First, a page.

Defoe and the New Sciences

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Cambridge University Press, 12 dic 1996 - 196 pagine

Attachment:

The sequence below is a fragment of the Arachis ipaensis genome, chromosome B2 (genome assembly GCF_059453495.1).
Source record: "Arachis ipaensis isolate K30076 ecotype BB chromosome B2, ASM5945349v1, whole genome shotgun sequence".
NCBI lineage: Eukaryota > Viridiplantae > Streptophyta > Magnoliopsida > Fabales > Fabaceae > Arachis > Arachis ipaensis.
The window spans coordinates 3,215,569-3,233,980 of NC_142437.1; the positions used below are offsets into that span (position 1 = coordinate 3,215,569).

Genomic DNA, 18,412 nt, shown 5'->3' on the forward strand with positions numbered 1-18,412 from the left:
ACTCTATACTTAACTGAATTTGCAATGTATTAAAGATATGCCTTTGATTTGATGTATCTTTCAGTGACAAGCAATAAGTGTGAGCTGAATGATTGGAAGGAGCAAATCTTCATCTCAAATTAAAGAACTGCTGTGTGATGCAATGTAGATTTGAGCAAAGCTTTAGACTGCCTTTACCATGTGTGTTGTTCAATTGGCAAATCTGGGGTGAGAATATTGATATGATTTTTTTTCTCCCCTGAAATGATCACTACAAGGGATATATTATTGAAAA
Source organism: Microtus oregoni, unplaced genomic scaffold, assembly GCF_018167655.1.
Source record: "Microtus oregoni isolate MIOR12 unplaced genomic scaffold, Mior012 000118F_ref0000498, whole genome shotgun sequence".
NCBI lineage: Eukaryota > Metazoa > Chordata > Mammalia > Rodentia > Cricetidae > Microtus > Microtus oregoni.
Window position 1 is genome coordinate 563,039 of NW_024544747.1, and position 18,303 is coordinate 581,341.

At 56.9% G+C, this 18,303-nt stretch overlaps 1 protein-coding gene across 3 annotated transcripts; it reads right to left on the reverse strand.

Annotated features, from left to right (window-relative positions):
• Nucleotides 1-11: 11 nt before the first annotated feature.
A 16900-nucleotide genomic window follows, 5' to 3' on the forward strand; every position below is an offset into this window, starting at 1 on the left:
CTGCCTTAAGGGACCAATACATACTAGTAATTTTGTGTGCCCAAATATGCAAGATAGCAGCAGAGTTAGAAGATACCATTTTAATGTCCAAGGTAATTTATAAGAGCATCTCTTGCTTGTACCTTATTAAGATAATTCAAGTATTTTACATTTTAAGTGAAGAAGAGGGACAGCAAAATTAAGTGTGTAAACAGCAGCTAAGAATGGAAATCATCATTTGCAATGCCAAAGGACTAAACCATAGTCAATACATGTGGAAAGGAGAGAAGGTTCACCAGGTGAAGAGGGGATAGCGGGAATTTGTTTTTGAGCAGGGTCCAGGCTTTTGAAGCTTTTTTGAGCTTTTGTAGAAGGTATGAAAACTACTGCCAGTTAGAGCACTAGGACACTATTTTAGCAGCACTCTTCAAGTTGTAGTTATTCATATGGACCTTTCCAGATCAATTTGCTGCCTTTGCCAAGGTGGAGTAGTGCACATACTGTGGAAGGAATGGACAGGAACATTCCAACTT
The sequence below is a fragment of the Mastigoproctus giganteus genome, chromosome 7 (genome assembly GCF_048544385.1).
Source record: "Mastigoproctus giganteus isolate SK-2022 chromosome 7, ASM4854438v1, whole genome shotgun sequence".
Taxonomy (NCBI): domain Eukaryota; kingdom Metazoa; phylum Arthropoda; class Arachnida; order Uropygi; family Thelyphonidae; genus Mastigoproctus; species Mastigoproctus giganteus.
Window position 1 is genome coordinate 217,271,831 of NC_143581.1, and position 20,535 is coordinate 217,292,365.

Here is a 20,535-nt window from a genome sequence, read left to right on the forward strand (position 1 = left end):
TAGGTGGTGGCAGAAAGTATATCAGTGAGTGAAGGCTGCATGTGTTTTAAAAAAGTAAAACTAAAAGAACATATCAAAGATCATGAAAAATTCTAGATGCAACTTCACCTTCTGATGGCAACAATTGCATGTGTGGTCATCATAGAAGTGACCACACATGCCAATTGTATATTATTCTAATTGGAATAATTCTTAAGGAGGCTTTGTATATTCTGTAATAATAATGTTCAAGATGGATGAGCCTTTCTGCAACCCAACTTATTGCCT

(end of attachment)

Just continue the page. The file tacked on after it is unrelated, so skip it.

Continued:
In his long career as a writer Daniel Defoe never tired of advocating the value of personal observation and experience; and he never wavered in his conviction that it is man's God-given duty to explore and make productive use of nature. In this first major study of Bacon's legacy to Defoe Ilse Vickers shows that the ideas and concepts of Baconian science were a significant influence on Defoe's way of thinking and writing. She outlines the seventeenth-century intellectual milieu, and discusses the prominence of Defoe's teacher Charles Morton among major Baconian thinkers of the century. She goes on to consider a wide range of Defoe's work, from the point of view of his familiarity with the ideals of experimental philosophy, and throws new light on the close link between his factual and his fictional works. In the process Vickers reveals a new Defoe: not only a thorough Baconian, but also a far more consistent writer than has hitherto been recognised.

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